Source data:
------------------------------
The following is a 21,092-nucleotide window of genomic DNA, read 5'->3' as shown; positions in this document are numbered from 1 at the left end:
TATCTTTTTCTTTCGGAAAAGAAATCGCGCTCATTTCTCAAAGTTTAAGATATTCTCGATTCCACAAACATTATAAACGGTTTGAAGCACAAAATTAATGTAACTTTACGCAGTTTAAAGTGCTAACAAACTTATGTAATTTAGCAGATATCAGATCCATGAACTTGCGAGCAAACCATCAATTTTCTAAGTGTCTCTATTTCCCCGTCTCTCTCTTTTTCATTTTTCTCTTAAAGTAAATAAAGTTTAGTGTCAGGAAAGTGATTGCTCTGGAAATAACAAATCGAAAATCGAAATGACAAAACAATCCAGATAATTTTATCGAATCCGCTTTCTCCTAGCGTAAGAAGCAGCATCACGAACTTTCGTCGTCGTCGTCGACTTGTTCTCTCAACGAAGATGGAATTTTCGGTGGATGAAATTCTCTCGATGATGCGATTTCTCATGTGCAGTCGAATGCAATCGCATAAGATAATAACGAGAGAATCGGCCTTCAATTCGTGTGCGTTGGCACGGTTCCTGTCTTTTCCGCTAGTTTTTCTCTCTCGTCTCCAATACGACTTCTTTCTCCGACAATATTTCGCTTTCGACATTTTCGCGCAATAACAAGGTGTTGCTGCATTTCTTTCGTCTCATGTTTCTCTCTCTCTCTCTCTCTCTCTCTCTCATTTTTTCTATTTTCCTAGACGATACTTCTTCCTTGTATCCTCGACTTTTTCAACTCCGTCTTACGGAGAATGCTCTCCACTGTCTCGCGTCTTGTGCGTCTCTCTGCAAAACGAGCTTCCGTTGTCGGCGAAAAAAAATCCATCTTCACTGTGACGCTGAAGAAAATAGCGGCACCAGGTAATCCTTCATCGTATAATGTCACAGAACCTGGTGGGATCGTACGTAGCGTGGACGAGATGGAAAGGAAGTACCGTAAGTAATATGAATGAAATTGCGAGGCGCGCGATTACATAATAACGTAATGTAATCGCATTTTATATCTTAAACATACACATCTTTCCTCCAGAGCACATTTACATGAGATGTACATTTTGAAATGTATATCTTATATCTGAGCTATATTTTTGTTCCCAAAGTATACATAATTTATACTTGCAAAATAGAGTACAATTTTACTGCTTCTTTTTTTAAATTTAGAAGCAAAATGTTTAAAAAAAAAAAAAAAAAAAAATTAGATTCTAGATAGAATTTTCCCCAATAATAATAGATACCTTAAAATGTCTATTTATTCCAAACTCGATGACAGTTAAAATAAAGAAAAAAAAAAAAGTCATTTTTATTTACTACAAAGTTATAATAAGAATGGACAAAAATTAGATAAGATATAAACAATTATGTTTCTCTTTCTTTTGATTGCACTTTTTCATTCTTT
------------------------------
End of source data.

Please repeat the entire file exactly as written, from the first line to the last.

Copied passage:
The following is a 21,092-nucleotide window of genomic DNA, read 5'->3' as shown; positions in this document are numbered from 1 at the left end:
TATCTTTTTCTTTCGGAAAAGAAATCGCGCTCATTTCTCAAAGTTTAAGATATTCTCGATTCCACAAACATTATAAACGGTTTGAAGCACAAAATTAATGTAACTTTACGCAGTTTAAAGTGCTAACAAACTTATGTAATTTAGCAGATATCAGATCCATGAACTTGCGAGCAAACCATCAATTTTCTAAGTGTCTCTATTTCCCCGTCTCTCTCTTTTTCATTTTTCTCTTAAAGTAAATAAAGTTTAGTGTCAGGAAAGTGATTGCTCTGGAAATAACAAATCGAAAATCGAAATGACAAAACAATCCAGATAATTTTATCGAATCCGCTTTCTCCTAGCGTAAGAAGCAGCATCACGAACTTTCGTCGTCGTCGTCGACTTGTTCTCTCAACGAAGATGGAATTTTCGGTGGATGAAATTCTCTCGATGATGCGATTTCTCATGTGCAGTCGAATGCAATCGCATAAGATAATAACGAGAGAATCGGCCTTCAATTCGTGTGCGTTGGCACGGTTCCTGTCTTTTCCGCTAGTTTTTCTCTCTCGTCTCCAATACGACTTCTTTCTCCGACAATATTTCGCTTTCGACATTTTCGCGCAATAACAAGGTGTTGCTGCATTTCTTTCGTCTCATGTTTCTCTCTCTCTCTCTCTCTCTCTCTCTCATTTTTTCTATTTTCCTAGACGATACTTCTTCCTTGTATCCTCGACTTTTTCAACTCCGTCTTACGGAGAATGCTCTCCACTGTCTCGCGTCTTGTGCGTCTCTCTGCAAAACGAGCTTCCGTTGTCGGCGAAAAAAAATCCATCTTCACTGTGACGCTGAAGAAAATAGCGGCACCAGGTAATCCTTCATCGTATAATGTCACAGAACCTGGTGGGATCGTACGTAGCGTGGACGAGATGGAAAGGAAGTACCGTAAGTAATATGAATGAAATTGCGAGGCGCGCGATTACATAATAACGTAATGTAATCGCATTTTATATCTTAAACATACACATCTTTCCTCCAGAGCACATTTACATGAGATGTACATTTTGAAATGTATATCTTATATCTGAGCTATATTTTTGTTCCCAAAGTATACATAATTTATACTTGCAAAATAGAGTACAATTTTACTGCTTCTTTTTTTAAATTTAGAAGCAAAATGTTTAAAAAAAAAAAAAAAAAAAAATTAGATTCTAGATAGAATTTTCCCCAATAATAATAGATACCTTAAAATGTCTATTTATTCCAAACTCGATGACAGTTAAAATAAAGAAAAAAAAAAAAGTCATTTTTATTTACTACAAAGTTATAATAAGAATGGACAAAAATTAGATAAGATATAAACAATTATGTTTCTCTTTCTTTTGATTGCACTTTTTCATTCTTT